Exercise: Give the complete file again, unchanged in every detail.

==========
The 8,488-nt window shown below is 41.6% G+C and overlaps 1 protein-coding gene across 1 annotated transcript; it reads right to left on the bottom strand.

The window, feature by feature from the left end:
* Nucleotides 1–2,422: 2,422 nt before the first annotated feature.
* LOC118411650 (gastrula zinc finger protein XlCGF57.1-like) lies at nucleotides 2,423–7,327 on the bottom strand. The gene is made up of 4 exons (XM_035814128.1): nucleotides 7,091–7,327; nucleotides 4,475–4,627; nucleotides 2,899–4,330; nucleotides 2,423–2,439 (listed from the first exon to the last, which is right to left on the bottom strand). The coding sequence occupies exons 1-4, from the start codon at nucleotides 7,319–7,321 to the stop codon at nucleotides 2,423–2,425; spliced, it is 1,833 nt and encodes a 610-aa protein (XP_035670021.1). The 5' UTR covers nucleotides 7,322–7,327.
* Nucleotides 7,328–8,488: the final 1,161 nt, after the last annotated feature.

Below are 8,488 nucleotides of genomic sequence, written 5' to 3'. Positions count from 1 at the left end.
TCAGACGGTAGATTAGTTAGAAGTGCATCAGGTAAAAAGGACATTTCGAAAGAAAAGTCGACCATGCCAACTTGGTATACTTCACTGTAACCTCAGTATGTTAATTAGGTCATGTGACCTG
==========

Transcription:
The 8,488-nt window shown below is 41.6% G+C and overlaps 1 protein-coding gene across 1 annotated transcript; it reads right to left on the bottom strand.

The window, feature by feature from the left end:
* Nucleotides 1–2,422: 2,422 nt before the first annotated feature.
* LOC118411650 (gastrula zinc finger protein XlCGF57.1-like) lies at nucleotides 2,423–7,327 on the bottom strand. The gene is made up of 4 exons (XM_035814128.1): nucleotides 7,091–7,327; nucleotides 4,475–4,627; nucleotides 2,899–4,330; nucleotides 2,423–2,439 (listed from the first exon to the last, which is right to left on the bottom strand). The coding sequence occupies exons 1-4, from the start codon at nucleotides 7,319–7,321 to the stop codon at nucleotides 2,423–2,425; spliced, it is 1,833 nt and encodes a 610-aa protein (XP_035670021.1). The 5' UTR covers nucleotides 7,322–7,327.
* Nucleotides 7,328–8,488: the final 1,161 nt, after the last annotated feature.

Below are 8,488 nucleotides of genomic sequence, written 5' to 3'. Positions count from 1 at the left end.
TCAGACGGTAGATTAGTTAGAAGTGCATCAGGTAAAAAGGACATTTCGAAAGAAAAGTCGACCATGCCAACTTGGTATACTTCACTGTAACCTCAGTATGTTAATTAGGTCATGTGACCTG